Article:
App Reviewed on: iPad Air 2
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Since Crossy Roadhit the App Store, tons of other games tried to find their own success by imitating it. Rooms of Doomhappens to be one of the games in the ever-expanding list of Crossy-likes, and it tries to differentiate itself by adding a bit of WarioWare-style variety to the mix. The only problem here is that it doesn't quite go far enough with the idea to feel special.
At its core, Rooms of Doomis an endless runner. You control a variety of lab experiment animals (e.g. a rabbit crossed with a turtle, a penguin with antlers, etc.) as they go through test chambers completing absurd tasks.
These tasks vary from room to room, so one minute you may be switching directions on a conveyor belt to avoid being punched by a robot and the next you're using paper wings to fly Flappy Bird-style through a sewer full of slimy obstacles. No matter what room you find yourself in though, you'll only have to use simple one tap controls.
Room for advancement
When you first start playing Rooms of Doom, you'll only have a few rooms and a couple characters to play around with. As you go though, you'll unlock new rooms and characters, which definitely help keep the game interesting.
Some of the new rooms really change what you'll need to focus on to survive, and some characters have special abilities that make some rooms easier, while others just have score multipliers that help you unlock new rooms faster.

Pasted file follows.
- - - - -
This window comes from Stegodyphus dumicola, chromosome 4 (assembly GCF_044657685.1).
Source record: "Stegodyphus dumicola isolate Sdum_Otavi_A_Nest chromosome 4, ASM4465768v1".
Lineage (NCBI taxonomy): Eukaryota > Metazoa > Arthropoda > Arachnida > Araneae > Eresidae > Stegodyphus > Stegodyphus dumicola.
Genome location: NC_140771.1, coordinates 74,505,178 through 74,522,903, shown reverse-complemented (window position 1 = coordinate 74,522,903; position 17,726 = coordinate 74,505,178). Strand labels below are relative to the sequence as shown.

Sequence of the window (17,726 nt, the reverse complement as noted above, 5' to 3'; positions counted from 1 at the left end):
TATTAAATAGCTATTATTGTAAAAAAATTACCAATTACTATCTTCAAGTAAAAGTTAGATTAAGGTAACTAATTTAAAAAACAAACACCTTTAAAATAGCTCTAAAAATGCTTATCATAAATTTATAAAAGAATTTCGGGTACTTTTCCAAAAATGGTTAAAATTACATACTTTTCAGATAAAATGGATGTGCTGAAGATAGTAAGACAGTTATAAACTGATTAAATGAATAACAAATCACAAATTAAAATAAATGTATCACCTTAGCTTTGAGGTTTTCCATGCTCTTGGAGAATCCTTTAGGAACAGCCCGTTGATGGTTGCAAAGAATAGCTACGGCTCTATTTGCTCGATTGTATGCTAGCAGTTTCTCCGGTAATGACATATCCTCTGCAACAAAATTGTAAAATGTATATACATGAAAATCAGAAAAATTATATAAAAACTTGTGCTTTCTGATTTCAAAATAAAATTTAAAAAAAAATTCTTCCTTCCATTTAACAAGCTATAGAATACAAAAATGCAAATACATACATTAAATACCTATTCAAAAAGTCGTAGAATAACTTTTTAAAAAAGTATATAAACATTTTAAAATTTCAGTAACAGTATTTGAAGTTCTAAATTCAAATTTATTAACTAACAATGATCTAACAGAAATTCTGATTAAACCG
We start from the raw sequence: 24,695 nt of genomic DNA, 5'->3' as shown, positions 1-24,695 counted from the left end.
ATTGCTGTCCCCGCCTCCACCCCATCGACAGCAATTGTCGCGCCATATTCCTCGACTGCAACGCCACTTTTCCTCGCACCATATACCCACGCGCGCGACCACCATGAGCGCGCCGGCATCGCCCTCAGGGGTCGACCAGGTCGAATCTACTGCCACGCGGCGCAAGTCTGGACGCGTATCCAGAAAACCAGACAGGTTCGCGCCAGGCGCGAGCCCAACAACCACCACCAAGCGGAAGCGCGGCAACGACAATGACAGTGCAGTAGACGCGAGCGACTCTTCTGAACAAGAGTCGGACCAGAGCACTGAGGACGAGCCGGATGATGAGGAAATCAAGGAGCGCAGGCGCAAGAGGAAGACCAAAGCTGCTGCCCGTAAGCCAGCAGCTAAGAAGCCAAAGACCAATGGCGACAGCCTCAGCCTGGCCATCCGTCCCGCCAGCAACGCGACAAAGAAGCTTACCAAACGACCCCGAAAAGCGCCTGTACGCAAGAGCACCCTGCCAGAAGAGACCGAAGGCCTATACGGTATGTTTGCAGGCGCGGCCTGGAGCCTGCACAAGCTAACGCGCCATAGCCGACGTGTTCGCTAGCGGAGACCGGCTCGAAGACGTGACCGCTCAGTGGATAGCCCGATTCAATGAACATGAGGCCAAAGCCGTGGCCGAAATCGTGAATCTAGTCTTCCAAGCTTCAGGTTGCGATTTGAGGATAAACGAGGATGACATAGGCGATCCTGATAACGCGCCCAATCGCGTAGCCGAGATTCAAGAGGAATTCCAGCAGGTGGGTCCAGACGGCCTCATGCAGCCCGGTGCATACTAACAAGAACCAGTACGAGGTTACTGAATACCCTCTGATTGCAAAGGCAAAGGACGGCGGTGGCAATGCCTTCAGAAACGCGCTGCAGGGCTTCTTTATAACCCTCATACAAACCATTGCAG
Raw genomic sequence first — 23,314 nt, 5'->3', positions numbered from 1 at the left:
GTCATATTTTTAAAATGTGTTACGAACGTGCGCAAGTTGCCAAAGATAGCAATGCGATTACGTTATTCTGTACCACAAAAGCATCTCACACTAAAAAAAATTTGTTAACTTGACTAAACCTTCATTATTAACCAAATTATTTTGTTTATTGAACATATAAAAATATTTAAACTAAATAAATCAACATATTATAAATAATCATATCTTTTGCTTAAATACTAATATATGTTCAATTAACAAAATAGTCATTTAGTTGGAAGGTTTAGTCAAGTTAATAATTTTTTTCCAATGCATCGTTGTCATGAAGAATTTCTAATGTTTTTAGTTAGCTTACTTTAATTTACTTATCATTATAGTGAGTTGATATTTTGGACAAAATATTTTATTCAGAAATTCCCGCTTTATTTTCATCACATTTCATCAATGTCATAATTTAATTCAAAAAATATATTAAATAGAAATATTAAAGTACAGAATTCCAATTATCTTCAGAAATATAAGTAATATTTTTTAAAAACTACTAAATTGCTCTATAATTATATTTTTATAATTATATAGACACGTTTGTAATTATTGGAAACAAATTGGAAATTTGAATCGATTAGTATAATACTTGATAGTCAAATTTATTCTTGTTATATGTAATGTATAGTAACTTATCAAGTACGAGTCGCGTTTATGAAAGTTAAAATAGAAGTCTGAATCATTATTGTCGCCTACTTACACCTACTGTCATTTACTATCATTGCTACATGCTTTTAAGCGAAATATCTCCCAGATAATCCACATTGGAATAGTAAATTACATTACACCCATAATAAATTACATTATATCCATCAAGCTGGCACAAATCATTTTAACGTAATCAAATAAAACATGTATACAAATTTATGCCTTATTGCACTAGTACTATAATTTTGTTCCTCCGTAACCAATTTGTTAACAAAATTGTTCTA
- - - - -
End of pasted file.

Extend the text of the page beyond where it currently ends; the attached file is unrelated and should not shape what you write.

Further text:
Experiment gone wrong
The idea of an endless WarioWare-style game is totally great, but Rooms of Doom doesn't offer enough variety to hit that mark. Yes, there are different rooms and different characters that change things up to a certain extent, but even after grinding out a good number of unlocks, characters and rooms feel more like variations on a theme rather than truly different experiences.
Part of this has to do with the fact that unlocking can get really boring, particularly considering you can get duplicates of rooms and characters, which "levels" them up in some pretty uninteresting ways. More than that though, with every room being centered around using one tap controls to progress through it, the variety that Rooms of Doom presents is actually quite thin.
The bottom line
As far as endless runners go, Rooms of Doomis fine. It does what endless runners do without too many problems. The only real issue with it is that its attempt at shaking up the tried-and-true formula is only skin deep.